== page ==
Under international law, “a disguised annexation aimed at destroying the independence of the occupied State, represents a clear violation of the rule preserving the continuity of the occupied State (Marek, Identity and Continuity of States in Public International Law, 2nd ed. 110 (1968)).”

Despite the limitations of United States legislation, the Congress went ahead and enacted the Territorial Act (1900) changing the name of the governmental infrastructure to the Territory of Hawai‘i. Fifty-nine years later, the Congress changed the name of the Territory of Hawai‘i to the State of Hawai‘i in 1959 under the Statehood Act. The governmental infrastructure of the Hawaiian Kingdom continued as the governmental infrastructure of the State of Hawai‘i.

According to Professor Matthew Craven in his 2002 legal opinion for the Hawaiian Council of Regency concluded, “That authority exercised by [the United States] over Hawai‘i is not one of sovereignty i.e. that the [United States] has no legally protected ‘right’ to exercise that control and that it has no original claim to the territory of Hawai‘i or right to obedience on the part of the Hawaiian population. Furthermore, the extension of [United States] laws to Hawai‘i, apart from those that may be justified by reference to the law of (belligerent) occupation would be contrary to the terms of international law.”


Despite over a century of occupation, international humanitarian law, otherwise known as the laws of war, obligates the United States to administer the laws of the occupied State. In 2018, United Nations Independent Expert, Dr. Alfred deZayas, sent a communication from Geneva to the State of Hawai‘i that read:

“As a professor of international law, the former Secretary of the UN Human Rights Committee, co-author of [the] book, The United Nations Human Rights Committee Case Law 1977-2008, and currently serving as the UN Independent Expert on the promotion of a democratic and equitable international order, I have come to understand that the lawful political status of the Hawaiian Islands is that of a sovereign nation-state in continuity; but a nation-state that is under a strange form of occupation by the United States resulting from an illegal military occupation and a fraudulent annexation. As such, international laws (the Hague and Geneva Conventions) require that governance and legal matters within the occupied territory of the Hawaiian Islands must be administered by the application of the laws of the occupied state (in this case, the Hawaiian Kingdom), not the domestic laws of the occupier (the United States).”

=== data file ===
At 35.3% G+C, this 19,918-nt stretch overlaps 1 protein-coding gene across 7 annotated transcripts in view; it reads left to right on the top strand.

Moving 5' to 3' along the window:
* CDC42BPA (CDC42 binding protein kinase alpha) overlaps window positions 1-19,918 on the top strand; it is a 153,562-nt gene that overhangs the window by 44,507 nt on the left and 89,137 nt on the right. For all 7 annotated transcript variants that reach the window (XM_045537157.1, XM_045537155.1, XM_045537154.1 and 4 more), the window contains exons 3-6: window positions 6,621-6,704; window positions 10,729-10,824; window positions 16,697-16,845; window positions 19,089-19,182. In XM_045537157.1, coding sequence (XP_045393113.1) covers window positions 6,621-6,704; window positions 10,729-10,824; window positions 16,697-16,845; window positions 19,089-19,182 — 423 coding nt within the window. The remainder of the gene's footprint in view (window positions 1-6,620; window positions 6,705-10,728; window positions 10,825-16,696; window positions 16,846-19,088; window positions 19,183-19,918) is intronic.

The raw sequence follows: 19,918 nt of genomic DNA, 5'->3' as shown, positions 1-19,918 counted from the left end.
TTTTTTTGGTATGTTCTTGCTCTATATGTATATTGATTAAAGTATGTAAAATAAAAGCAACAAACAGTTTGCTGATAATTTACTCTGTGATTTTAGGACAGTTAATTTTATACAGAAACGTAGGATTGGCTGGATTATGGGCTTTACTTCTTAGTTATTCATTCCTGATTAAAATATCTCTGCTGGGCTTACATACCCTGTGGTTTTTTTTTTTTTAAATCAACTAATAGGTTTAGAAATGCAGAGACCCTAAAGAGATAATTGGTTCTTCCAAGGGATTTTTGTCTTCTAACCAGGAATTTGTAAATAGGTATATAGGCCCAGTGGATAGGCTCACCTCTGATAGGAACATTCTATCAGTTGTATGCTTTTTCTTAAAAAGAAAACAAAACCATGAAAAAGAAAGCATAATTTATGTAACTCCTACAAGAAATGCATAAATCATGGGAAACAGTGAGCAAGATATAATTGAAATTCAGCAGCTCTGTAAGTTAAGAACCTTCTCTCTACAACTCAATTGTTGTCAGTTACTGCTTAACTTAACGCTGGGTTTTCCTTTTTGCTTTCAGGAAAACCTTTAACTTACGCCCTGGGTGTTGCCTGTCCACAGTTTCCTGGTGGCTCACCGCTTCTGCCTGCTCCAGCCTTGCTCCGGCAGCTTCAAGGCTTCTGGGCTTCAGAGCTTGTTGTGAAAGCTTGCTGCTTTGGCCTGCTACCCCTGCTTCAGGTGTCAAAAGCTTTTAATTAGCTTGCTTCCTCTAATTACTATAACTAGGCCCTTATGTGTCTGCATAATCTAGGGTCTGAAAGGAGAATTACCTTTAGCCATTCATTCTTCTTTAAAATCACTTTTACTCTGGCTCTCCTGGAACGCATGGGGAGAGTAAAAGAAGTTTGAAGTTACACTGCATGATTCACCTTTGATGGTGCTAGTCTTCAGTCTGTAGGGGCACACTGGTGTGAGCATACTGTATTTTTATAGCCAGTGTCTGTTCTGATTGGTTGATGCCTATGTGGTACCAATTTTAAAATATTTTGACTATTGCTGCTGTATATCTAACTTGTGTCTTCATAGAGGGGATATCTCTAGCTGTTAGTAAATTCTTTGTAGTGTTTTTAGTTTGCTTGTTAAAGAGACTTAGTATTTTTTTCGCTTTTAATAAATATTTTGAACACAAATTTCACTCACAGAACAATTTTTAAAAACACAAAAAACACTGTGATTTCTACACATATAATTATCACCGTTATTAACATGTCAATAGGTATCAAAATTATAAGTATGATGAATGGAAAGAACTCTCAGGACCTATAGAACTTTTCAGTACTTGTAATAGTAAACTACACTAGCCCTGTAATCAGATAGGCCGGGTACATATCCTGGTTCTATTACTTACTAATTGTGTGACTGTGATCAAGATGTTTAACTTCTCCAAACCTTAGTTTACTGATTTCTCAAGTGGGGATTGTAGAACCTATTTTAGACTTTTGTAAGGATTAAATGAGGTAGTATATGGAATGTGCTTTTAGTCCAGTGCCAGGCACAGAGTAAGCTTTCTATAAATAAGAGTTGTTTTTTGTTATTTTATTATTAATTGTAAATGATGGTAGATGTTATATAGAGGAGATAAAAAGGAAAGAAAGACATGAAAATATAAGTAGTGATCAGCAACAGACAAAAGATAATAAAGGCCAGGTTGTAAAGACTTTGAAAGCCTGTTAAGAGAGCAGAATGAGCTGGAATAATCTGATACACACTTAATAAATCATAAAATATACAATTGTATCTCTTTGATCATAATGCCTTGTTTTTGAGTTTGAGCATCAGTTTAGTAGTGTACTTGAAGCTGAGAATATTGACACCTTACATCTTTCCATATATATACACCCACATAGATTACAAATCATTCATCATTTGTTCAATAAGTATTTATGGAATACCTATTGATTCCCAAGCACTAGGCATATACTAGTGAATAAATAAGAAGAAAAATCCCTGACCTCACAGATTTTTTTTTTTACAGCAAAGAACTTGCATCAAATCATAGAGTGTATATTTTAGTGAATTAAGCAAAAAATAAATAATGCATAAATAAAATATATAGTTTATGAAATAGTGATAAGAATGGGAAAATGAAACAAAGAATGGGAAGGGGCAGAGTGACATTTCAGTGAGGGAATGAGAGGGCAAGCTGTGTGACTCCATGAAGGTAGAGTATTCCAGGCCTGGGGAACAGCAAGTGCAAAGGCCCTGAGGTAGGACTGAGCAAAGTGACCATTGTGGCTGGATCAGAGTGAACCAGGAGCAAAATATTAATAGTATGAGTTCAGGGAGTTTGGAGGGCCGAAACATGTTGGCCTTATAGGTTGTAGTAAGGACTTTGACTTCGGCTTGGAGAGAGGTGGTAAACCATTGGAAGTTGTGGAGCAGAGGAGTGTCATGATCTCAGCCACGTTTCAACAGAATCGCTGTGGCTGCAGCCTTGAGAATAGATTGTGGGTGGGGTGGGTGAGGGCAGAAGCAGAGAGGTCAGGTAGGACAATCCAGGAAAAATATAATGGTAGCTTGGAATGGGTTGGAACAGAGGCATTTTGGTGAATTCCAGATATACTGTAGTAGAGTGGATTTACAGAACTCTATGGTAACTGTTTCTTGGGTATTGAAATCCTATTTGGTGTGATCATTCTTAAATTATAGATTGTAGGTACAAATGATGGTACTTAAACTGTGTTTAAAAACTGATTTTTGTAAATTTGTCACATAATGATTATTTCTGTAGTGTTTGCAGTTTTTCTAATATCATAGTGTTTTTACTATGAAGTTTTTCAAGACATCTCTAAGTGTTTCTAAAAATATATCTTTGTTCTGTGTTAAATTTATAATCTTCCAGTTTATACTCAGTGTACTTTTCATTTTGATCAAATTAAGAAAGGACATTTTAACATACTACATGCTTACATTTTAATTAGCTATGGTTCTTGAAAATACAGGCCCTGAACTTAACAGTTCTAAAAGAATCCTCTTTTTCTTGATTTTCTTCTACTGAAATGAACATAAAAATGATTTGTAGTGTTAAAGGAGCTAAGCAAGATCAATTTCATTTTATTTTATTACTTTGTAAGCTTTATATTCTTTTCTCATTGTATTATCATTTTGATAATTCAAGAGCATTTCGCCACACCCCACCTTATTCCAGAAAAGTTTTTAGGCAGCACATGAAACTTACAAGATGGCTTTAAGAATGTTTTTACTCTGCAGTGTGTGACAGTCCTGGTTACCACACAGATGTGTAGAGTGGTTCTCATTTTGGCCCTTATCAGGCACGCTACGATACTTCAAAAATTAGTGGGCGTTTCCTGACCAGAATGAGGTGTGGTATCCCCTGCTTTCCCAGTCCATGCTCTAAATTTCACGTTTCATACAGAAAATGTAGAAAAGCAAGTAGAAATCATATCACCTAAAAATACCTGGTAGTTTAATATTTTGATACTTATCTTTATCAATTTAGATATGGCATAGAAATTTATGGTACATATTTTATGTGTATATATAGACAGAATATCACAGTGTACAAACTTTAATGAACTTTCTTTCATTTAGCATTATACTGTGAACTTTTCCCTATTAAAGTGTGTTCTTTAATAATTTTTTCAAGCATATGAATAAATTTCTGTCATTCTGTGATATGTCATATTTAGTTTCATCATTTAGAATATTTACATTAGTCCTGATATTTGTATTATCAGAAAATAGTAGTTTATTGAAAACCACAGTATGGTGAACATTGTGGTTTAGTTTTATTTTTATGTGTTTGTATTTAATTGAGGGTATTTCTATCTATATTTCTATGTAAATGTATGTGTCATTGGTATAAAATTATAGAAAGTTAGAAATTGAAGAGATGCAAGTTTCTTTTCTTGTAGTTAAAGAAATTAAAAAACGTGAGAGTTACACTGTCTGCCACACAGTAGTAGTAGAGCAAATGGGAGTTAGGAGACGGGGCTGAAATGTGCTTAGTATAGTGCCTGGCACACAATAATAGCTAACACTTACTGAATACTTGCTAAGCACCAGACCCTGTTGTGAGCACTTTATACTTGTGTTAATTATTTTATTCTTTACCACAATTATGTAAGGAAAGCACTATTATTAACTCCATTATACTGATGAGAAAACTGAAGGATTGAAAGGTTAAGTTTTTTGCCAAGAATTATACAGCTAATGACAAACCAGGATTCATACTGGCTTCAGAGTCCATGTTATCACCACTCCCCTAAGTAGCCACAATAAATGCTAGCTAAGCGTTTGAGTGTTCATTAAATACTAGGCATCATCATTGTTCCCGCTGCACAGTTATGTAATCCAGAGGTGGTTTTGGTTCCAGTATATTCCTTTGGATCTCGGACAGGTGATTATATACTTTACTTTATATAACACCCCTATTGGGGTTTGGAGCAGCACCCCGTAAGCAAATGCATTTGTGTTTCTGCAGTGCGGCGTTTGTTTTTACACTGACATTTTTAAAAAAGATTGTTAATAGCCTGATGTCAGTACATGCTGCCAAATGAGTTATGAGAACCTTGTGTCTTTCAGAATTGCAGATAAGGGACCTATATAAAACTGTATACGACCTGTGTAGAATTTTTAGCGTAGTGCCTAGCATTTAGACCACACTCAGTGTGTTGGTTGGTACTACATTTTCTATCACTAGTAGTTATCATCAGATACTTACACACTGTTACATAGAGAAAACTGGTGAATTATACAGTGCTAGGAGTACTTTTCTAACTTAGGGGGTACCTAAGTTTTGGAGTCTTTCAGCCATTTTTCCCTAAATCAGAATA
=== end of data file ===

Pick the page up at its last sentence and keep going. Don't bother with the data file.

Violations of the provisions of the 1907 Hague Regulations and the 1949 Fourth Geneva Convention are war crimes. Professor William Schabas, recognized expert in international criminal law, determined in a 2019 legal opinion for the Hawaiian Royal Commission of Inquiry, that war crimes have and continue to be committed in the Hawaiian Islands since January 17, 1893. He states, “In addition to crimes listed in applicable treaties, war crimes are also recognized under customary international law. Customary international law applies to States regardless of whether they have ratified relevant treaties. The customary law of war crimes is thus applicable to the situation in Hawai‘i. Many of the war crimes set out in the first Additional Protocol and in the Rome Statute codify customary international law and are therefore applicable to the United States despite its failure to ratify the treaties.” And according to Professor Lenzerini in his 2019 legal opinion for the Royal Commission of Inquiry, that violations of human rights in the Hawaiian Kingdom “would first of all need to be treated as war crimes, which are primarily to be considered under the lens of international criminal law.”


How could such a travesty have gone unnoticed until now? The answer is obliteration of Hawaiian national consciousness through a process of denationalization. Predating the policy of Germanization in the German occupied State of Serbia from 1915-1918, a formal policy of Americanization was initiated in 1906 that sought to obliterate the national consciousness of the Hawaiian Kingdom in the minds of school children throughout the islands. Classroom instruction was in English and if the children spoke Hawaiian they were severely punished. The Hawaiian Gazette reported, “It will be remembered that at the time of the celebration of the birthday of Benjamin Franklin, an agitation was begun looking to a better observance of these notable national days in the schools, as tending to inculcate patriotism in a school population that needed that kind of teaching, perhaps, more than the mainland children do.”

In 1907, a reporter from New York’s Harper’s Weekly visited Ka‘iulani public school in Honolulu and showcased the seeds of indoctrination. The reporter wrote: